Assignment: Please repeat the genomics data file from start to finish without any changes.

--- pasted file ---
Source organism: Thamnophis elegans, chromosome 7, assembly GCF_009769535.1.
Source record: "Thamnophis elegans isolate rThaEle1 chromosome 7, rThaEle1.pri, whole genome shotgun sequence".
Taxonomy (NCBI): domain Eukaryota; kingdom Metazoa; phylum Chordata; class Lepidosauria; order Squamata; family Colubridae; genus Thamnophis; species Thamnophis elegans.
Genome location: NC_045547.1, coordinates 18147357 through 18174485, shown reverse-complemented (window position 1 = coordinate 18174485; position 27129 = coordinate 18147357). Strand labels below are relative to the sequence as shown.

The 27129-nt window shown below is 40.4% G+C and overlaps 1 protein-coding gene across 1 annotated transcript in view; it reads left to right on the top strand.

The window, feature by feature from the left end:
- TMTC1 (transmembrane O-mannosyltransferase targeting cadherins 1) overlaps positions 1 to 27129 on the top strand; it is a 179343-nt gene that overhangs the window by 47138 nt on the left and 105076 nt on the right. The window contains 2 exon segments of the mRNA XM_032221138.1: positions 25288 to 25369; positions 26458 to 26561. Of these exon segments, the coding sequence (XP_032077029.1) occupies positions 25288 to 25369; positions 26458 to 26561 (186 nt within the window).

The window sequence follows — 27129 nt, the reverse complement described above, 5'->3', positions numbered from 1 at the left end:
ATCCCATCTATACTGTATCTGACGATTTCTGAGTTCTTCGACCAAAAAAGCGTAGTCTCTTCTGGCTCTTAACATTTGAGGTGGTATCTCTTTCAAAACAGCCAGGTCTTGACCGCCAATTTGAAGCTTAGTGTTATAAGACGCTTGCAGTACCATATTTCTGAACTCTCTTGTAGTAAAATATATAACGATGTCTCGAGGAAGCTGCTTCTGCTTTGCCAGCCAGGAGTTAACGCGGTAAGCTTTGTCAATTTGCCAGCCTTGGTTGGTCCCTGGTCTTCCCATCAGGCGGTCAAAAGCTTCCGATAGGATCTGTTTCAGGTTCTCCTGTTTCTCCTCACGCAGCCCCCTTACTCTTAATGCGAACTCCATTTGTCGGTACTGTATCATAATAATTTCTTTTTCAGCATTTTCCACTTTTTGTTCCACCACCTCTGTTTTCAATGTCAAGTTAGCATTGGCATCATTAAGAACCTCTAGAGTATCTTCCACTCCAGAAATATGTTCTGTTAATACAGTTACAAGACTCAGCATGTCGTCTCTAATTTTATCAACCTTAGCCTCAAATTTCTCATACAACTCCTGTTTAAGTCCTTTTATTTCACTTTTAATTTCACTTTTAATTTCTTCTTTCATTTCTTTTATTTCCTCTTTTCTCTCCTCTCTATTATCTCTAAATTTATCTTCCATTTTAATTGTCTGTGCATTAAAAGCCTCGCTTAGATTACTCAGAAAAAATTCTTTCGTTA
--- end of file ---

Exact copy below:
Source organism: Thamnophis elegans, chromosome 7, assembly GCF_009769535.1.
Source record: "Thamnophis elegans isolate rThaEle1 chromosome 7, rThaEle1.pri, whole genome shotgun sequence".
Taxonomy (NCBI): domain Eukaryota; kingdom Metazoa; phylum Chordata; class Lepidosauria; order Squamata; family Colubridae; genus Thamnophis; species Thamnophis elegans.
Genome location: NC_045547.1, coordinates 18147357 through 18174485, shown reverse-complemented (window position 1 = coordinate 18174485; position 27129 = coordinate 18147357). Strand labels below are relative to the sequence as shown.

The 27129-nt window shown below is 40.4% G+C and overlaps 1 protein-coding gene across 1 annotated transcript in view; it reads left to right on the top strand.

The window, feature by feature from the left end:
- TMTC1 (transmembrane O-mannosyltransferase targeting cadherins 1) overlaps positions 1 to 27129 on the top strand; it is a 179343-nt gene that overhangs the window by 47138 nt on the left and 105076 nt on the right. The window contains 2 exon segments of the mRNA XM_032221138.1: positions 25288 to 25369; positions 26458 to 26561. Of these exon segments, the coding sequence (XP_032077029.1) occupies positions 25288 to 25369; positions 26458 to 26561 (186 nt within the window).

The window sequence follows — 27129 nt, the reverse complement described above, 5'->3', positions numbered from 1 at the left end:
ATCCCATCTATACTGTATCTGACGATTTCTGAGTTCTTCGACCAAAAAAGCGTAGTCTCTTCTGGCTCTTAACATTTGAGGTGGTATCTCTTTCAAAACAGCCAGGTCTTGACCGCCAATTTGAAGCTTAGTGTTATAAGACGCTTGCAGTACCATATTTCTGAACTCTCTTGTAGTAAAATATATAACGATGTCTCGAGGAAGCTGCTTCTGCTTTGCCAGCCAGGAGTTAACGCGGTAAGCTTTGTCAATTTGCCAGCCTTGGTTGGTCCCTGGTCTTCCCATCAGGCGGTCAAAAGCTTCCGATAGGATCTGTTTCAGGTTCTCCTGTTTCTCCTCACGCAGCCCCCTTACTCTTAATGCGAACTCCATTTGTCGGTACTGTATCATAATAATTTCTTTTTCAGCATTTTCCACTTTTTGTTCCACCACCTCTGTTTTCAATGTCAAGTTAGCATTGGCATCATTAAGAACCTCTAGAGTATCTTCCACTCCAGAAATATGTTCTGTTAATACAGTTACAAGACTCAGCATGTCGTCTCTAATTTTATCAACCTTAGCCTCAAATTTCTCATACAACTCCTGTTTAAGTCCTTTTATTTCACTTTTAATTTCACTTTTAATTTCTTCTTTCATTTCTTTTATTTCCTCTTTTCTCTCCTCTCTATTATCTCTAAATTTATCTTCCATTTTAATTGTCTGTGCATTAAAAGCCTCGCTTAGATTACTCAGAAAAAATTCTTTCGTTA